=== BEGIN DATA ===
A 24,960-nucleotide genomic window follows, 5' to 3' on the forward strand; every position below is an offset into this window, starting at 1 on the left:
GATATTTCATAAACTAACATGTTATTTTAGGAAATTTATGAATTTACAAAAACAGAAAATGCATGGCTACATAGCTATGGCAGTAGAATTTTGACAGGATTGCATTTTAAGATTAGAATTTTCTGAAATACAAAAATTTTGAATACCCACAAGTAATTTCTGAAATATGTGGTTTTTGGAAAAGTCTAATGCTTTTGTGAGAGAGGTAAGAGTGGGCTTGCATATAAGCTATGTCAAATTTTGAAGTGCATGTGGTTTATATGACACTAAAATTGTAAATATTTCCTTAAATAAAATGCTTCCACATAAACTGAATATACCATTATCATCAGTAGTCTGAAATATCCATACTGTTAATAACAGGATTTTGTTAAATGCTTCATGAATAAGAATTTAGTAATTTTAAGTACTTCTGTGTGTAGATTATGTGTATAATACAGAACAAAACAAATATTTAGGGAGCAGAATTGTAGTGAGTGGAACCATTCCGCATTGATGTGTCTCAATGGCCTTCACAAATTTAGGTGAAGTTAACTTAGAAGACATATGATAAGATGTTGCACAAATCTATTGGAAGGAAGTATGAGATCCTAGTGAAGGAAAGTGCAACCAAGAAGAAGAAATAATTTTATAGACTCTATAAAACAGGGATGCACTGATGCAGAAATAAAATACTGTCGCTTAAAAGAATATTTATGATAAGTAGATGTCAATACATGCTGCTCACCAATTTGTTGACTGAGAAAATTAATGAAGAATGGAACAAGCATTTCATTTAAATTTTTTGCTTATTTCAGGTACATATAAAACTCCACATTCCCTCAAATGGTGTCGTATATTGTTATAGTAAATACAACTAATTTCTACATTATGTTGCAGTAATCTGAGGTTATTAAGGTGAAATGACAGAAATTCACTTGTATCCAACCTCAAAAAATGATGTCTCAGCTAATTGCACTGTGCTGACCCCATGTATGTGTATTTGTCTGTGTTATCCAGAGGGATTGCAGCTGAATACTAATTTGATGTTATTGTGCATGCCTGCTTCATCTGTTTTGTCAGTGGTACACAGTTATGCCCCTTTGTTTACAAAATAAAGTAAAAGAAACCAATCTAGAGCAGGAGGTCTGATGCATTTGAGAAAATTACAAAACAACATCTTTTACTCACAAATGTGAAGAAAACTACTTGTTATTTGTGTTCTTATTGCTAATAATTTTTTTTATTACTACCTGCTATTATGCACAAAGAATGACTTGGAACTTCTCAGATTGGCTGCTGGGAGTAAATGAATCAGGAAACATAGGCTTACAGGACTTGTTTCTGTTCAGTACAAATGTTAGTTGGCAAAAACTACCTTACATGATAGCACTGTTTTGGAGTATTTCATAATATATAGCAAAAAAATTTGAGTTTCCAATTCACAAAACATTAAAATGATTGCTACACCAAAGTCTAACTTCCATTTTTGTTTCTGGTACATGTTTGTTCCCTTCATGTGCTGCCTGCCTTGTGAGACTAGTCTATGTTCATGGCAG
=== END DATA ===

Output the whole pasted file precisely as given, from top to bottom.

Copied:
A 24,960-nucleotide genomic window follows, 5' to 3' on the forward strand; every position below is an offset into this window, starting at 1 on the left:
GATATTTCATAAACTAACATGTTATTTTAGGAAATTTATGAATTTACAAAAACAGAAAATGCATGGCTACATAGCTATGGCAGTAGAATTTTGACAGGATTGCATTTTAAGATTAGAATTTTCTGAAATACAAAAATTTTGAATACCCACAAGTAATTTCTGAAATATGTGGTTTTTGGAAAAGTCTAATGCTTTTGTGAGAGAGGTAAGAGTGGGCTTGCATATAAGCTATGTCAAATTTTGAAGTGCATGTGGTTTATATGACACTAAAATTGTAAATATTTCCTTAAATAAAATGCTTCCACATAAACTGAATATACCATTATCATCAGTAGTCTGAAATATCCATACTGTTAATAACAGGATTTTGTTAAATGCTTCATGAATAAGAATTTAGTAATTTTAAGTACTTCTGTGTGTAGATTATGTGTATAATACAGAACAAAACAAATATTTAGGGAGCAGAATTGTAGTGAGTGGAACCATTCCGCATTGATGTGTCTCAATGGCCTTCACAAATTTAGGTGAAGTTAACTTAGAAGACATATGATAAGATGTTGCACAAATCTATTGGAAGGAAGTATGAGATCCTAGTGAAGGAAAGTGCAACCAAGAAGAAGAAATAATTTTATAGACTCTATAAAACAGGGATGCACTGATGCAGAAATAAAATACTGTCGCTTAAAAGAATATTTATGATAAGTAGATGTCAATACATGCTGCTCACCAATTTGTTGACTGAGAAAATTAATGAAGAATGGAACAAGCATTTCATTTAAATTTTTTGCTTATTTCAGGTACATATAAAACTCCACATTCCCTCAAATGGTGTCGTATATTGTTATAGTAAATACAACTAATTTCTACATTATGTTGCAGTAATCTGAGGTTATTAAGGTGAAATGACAGAAATTCACTTGTATCCAACCTCAAAAAATGATGTCTCAGCTAATTGCACTGTGCTGACCCCATGTATGTGTATTTGTCTGTGTTATCCAGAGGGATTGCAGCTGAATACTAATTTGATGTTATTGTGCATGCCTGCTTCATCTGTTTTGTCAGTGGTACACAGTTATGCCCCTTTGTTTACAAAATAAAGTAAAAGAAACCAATCTAGAGCAGGAGGTCTGATGCATTTGAGAAAATTACAAAACAACATCTTTTACTCACAAATGTGAAGAAAACTACTTGTTATTTGTGTTCTTATTGCTAATAATTTTTTTTATTACTACCTGCTATTATGCACAAAGAATGACTTGGAACTTCTCAGATTGGCTGCTGGGAGTAAATGAATCAGGAAACATAGGCTTACAGGACTTGTTTCTGTTCAGTACAAATGTTAGTTGGCAAAAACTACCTTACATGATAGCACTGTTTTGGAGTATTTCATAATATATAGCAAAAAAATTTGAGTTTCCAATTCACAAAACATTAAAATGATTGCTACACCAAAGTCTAACTTCCATTTTTGTTTCTGGTACATGTTTGTTCCCTTCATGTGCTGCCTGCCTTGTGAGACTAGTCTATGTTCATGGCAG